Panic has ensued. Cox reports the forum is in disarray, with members quitting or changing their usernames. Some appeared to be worried law enforcement is all over this. Others think the only ones going to jail are the members who participated in the podcasted Ring hijacking.

But it's not over yet. A few members appear to be willing to roll the dice on possible legal charges.

It doesn't seem the livestreaming of Ring hacking is going to end just yet, however.

"Podcast dead?" one user on the Nulled Discord asked Wednesday night.

Another user replied, "Nope. Tune in Friday. Like and subscribe."

Perhaps the focus of the podcast will change. Considering the channel's been dedicated to finding exploitable devices and exploiting them to create content, any pivot will likely be short lived.

In the meantime, Ring is doing about the only responsible thing it's ever done.

"As a precaution, we highly and openly encourage all Ring users to enable two-factor authentication on their Ring account, add Shared Users (instead of sharing login credentials), use strong passwords, and regularly change their passwords," [Ring] added.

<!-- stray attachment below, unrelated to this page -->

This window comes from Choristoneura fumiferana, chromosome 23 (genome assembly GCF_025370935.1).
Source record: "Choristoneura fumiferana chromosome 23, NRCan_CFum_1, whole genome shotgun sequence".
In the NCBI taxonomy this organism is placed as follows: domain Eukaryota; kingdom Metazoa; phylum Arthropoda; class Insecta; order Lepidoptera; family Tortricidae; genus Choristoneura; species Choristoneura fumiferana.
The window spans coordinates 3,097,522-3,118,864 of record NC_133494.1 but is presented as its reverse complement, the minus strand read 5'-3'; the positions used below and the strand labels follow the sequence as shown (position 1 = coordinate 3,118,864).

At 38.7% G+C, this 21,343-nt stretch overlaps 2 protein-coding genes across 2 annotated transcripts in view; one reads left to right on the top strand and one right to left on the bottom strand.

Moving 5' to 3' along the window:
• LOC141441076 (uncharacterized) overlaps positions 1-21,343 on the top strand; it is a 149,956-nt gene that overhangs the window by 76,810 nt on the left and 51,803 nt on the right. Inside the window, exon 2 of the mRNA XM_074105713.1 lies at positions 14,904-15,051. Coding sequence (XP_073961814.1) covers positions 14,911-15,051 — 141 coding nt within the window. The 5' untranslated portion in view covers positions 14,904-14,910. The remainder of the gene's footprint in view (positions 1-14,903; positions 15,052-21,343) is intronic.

Perhaps more education of consumers is in order. Security recommendations are great, but purchasers appear to feel installing the cameras is the end of the job. It's one thing to get your sidewalk-facing doorbell camera hacked. It's quite another to have your interior cameras turned against you. The Internet of Things continues to be awful. Ring's general awfulness kind of obscures the fact that this particular debacle isn't really Ring's fault. But it could be doing more. It could prevent deployment until two-factor authentication is engaged. And it could ease up a bit on its promises of home security when the default setup process allows outsiders to virtually enter the homes of Ring owners.

Filed Under: hackers, harassment, podcast, ring
Companies: amazon, ring


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  • icon
    That One Guy (profile), 13 Dec 2019 @ 1:32am

    'Eh, I'll get around to it eventually'

    Buying and installing an internet connected security camera(or security anything really) and keeping the default settings is rather like buying a sturdy steel-reinforced door for your house and not bothering to add a lock to it, instead using a simple no-lock doorknob.

    Yes it's technically more secure than the alternative of nothing, but at that point the only 'security' is security theater, and if anything you've merely added another vulnerability for others to exploit.

    reply to this | link to this | view in chronology ]

  • identicon
    stine, 13 Dec 2019 @ 4:06am

    it actually is Amazon's fault, not Rings